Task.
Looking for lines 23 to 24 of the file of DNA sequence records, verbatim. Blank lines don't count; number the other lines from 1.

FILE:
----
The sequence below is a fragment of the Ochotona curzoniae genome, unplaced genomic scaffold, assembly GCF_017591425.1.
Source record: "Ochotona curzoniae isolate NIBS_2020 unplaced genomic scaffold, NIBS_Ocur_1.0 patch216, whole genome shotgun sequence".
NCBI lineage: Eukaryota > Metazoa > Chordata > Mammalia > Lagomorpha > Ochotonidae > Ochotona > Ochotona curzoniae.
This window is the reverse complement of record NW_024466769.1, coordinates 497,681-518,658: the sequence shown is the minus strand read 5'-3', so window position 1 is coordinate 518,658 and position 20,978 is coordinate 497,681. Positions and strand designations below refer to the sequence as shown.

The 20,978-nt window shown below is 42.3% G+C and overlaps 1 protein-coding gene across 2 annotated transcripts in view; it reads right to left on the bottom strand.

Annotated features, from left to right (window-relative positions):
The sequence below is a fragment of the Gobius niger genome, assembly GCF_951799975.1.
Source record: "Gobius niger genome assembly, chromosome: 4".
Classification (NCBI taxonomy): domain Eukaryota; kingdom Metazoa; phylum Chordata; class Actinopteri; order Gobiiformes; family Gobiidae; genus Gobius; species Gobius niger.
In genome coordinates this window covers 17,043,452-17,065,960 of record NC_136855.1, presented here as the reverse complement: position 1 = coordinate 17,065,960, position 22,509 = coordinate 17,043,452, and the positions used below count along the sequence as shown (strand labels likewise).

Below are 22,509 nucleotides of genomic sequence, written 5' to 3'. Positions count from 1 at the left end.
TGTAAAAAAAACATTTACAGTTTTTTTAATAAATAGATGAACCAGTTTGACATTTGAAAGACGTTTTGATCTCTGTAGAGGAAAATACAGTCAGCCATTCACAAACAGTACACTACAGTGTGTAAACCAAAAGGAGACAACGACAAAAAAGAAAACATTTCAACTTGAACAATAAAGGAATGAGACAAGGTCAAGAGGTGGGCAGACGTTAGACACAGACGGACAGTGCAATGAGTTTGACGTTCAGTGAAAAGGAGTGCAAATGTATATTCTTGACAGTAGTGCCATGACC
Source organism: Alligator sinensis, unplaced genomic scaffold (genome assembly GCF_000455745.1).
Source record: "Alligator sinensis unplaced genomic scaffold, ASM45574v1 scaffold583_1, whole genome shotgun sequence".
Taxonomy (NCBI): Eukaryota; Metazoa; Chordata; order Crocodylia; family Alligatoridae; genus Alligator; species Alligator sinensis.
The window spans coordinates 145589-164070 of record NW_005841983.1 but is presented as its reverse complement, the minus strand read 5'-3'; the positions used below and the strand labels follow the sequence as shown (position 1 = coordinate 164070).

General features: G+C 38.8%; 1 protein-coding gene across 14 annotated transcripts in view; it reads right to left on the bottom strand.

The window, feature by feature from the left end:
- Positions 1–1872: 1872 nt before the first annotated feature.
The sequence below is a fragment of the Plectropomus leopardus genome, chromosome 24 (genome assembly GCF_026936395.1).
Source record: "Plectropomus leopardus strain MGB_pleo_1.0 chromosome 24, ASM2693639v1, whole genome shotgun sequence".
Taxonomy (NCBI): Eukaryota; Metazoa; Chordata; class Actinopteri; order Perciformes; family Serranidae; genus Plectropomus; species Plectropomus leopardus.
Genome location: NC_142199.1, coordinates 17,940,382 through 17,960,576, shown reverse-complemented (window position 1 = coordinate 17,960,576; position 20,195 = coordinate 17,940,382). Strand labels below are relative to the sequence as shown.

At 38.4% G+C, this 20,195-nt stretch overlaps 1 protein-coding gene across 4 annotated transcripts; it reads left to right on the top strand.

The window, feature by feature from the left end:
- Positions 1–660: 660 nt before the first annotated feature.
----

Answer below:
Genome location: NC_142199.1, coordinates 17,940,382 through 17,960,576, shown reverse-complemented (window position 1 = coordinate 17,960,576; position 20,195 = coordinate 17,940,382). Strand labels below are relative to the sequence as shown.

At 38.4% G+C, this 20,195-nt stretch overlaps 1 protein-coding gene across 4 annotated transcripts; it reads left to right on the top strand.